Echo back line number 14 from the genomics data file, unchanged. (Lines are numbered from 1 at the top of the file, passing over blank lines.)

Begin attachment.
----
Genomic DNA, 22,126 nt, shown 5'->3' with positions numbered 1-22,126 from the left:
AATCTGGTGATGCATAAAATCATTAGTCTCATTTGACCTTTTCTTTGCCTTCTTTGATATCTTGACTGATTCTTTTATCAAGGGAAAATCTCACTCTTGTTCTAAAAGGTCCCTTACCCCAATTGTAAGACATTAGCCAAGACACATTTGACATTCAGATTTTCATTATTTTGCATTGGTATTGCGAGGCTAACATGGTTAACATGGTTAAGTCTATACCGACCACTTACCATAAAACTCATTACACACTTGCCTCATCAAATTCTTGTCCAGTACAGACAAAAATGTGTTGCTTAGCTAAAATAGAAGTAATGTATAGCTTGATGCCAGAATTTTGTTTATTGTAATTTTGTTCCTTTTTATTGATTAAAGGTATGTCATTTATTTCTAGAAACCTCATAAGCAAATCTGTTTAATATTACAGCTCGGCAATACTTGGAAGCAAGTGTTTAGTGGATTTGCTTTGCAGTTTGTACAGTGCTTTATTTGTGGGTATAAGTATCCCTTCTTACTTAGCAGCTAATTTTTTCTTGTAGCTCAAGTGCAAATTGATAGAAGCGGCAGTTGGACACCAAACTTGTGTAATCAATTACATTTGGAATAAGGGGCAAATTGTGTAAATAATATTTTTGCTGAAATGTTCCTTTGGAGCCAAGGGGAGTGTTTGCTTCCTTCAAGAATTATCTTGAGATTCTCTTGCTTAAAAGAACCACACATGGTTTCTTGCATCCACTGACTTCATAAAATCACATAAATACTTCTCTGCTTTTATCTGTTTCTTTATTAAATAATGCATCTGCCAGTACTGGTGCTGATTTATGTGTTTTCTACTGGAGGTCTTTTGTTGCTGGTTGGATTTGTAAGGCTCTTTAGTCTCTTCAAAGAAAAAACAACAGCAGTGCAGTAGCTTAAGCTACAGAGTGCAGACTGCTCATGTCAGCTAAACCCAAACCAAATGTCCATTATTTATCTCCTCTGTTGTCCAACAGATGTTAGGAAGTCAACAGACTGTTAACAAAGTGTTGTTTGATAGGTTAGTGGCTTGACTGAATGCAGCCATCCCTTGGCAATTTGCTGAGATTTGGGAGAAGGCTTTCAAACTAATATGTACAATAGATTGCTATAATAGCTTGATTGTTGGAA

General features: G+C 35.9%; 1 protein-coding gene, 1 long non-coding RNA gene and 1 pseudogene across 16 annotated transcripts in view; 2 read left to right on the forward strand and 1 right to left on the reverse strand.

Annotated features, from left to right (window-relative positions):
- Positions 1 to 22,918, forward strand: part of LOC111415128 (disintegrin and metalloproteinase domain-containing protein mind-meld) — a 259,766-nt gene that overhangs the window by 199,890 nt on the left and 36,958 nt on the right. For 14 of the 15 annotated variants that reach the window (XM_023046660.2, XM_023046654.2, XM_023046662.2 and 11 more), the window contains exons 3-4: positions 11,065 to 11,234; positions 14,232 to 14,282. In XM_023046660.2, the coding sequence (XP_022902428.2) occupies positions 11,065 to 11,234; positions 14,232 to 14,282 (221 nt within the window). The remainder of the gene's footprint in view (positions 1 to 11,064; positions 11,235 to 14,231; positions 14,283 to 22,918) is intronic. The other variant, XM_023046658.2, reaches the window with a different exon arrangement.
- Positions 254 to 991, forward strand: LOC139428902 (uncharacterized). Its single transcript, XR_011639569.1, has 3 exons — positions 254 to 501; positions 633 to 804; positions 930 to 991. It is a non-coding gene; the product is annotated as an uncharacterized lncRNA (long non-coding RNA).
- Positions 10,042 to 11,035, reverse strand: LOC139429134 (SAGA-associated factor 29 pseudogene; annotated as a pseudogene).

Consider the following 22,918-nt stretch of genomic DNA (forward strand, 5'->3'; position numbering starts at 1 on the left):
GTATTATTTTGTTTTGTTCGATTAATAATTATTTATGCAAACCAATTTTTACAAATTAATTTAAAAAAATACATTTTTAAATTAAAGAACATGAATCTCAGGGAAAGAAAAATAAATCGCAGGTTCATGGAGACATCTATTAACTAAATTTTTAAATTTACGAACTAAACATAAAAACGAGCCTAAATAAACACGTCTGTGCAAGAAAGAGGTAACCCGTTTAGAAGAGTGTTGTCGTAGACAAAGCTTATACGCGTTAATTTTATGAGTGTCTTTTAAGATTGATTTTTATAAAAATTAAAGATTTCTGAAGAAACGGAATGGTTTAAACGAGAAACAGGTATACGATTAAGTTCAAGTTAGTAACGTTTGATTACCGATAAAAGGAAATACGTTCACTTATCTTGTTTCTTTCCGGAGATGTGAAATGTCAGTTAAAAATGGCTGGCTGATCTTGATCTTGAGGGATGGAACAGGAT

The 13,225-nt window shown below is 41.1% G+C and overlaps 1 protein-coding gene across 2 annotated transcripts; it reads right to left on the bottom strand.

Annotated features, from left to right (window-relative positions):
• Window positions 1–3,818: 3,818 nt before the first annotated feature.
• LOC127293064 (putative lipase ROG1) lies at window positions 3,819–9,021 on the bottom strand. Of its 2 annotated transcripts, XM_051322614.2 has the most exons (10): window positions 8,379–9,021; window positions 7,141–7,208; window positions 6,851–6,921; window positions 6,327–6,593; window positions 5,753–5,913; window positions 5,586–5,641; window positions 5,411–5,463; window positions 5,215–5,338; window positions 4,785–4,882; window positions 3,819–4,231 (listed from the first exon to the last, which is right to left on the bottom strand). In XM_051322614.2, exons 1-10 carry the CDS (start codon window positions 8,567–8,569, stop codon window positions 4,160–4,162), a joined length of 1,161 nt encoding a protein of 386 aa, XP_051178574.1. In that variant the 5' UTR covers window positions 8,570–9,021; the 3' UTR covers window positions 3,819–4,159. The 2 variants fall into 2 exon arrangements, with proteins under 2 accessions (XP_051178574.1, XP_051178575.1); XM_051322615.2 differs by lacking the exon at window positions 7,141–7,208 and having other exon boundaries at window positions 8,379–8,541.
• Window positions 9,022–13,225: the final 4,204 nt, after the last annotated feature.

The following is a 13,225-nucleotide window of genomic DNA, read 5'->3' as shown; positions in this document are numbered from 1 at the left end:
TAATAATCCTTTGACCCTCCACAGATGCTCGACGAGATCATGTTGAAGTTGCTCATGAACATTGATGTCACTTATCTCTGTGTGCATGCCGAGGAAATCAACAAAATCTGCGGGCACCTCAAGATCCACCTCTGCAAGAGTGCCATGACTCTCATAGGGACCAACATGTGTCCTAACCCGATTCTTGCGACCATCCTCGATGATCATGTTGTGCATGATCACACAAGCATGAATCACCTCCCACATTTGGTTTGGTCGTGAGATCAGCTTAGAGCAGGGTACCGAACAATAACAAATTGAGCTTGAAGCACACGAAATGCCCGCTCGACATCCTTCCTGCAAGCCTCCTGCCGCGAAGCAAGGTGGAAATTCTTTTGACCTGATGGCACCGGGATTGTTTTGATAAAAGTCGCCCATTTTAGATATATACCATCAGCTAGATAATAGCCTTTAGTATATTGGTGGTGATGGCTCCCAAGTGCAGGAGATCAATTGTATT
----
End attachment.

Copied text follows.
• Window positions 9,022–13,225: the final 4,204 nt, after the last annotated feature.